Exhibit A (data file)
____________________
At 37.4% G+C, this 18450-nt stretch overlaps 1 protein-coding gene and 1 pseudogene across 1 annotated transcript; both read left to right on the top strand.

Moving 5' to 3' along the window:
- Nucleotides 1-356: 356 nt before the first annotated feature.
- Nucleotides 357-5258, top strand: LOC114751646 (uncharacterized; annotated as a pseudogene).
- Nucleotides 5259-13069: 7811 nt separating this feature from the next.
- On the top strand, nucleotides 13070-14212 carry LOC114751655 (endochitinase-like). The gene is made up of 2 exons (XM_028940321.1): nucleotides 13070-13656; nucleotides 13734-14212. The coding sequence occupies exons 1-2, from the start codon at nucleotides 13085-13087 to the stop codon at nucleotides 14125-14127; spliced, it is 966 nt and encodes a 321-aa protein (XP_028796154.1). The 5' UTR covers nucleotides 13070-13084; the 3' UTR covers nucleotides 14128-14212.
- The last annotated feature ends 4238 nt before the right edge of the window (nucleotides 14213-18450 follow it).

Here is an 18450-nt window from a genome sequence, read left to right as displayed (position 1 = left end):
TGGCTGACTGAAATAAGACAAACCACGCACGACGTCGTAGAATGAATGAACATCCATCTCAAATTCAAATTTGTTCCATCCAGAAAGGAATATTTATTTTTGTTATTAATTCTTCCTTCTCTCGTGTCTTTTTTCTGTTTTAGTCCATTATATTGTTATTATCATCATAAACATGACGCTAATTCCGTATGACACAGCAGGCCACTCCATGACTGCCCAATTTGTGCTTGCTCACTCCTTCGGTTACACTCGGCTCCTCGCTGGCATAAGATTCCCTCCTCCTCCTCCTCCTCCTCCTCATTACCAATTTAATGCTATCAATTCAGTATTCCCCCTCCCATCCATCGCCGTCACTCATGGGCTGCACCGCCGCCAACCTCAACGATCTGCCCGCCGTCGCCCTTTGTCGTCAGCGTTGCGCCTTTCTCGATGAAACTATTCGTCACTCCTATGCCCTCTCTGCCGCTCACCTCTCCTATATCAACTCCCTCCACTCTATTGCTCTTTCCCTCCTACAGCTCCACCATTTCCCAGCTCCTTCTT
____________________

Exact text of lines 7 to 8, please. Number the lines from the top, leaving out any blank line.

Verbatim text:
- The last annotated feature ends 4238 nt before the right edge of the window (nucleotides 14213-18450 follow it).

Here is an 18450-nt window from a genome sequence, read left to right as displayed (position 1 = left end):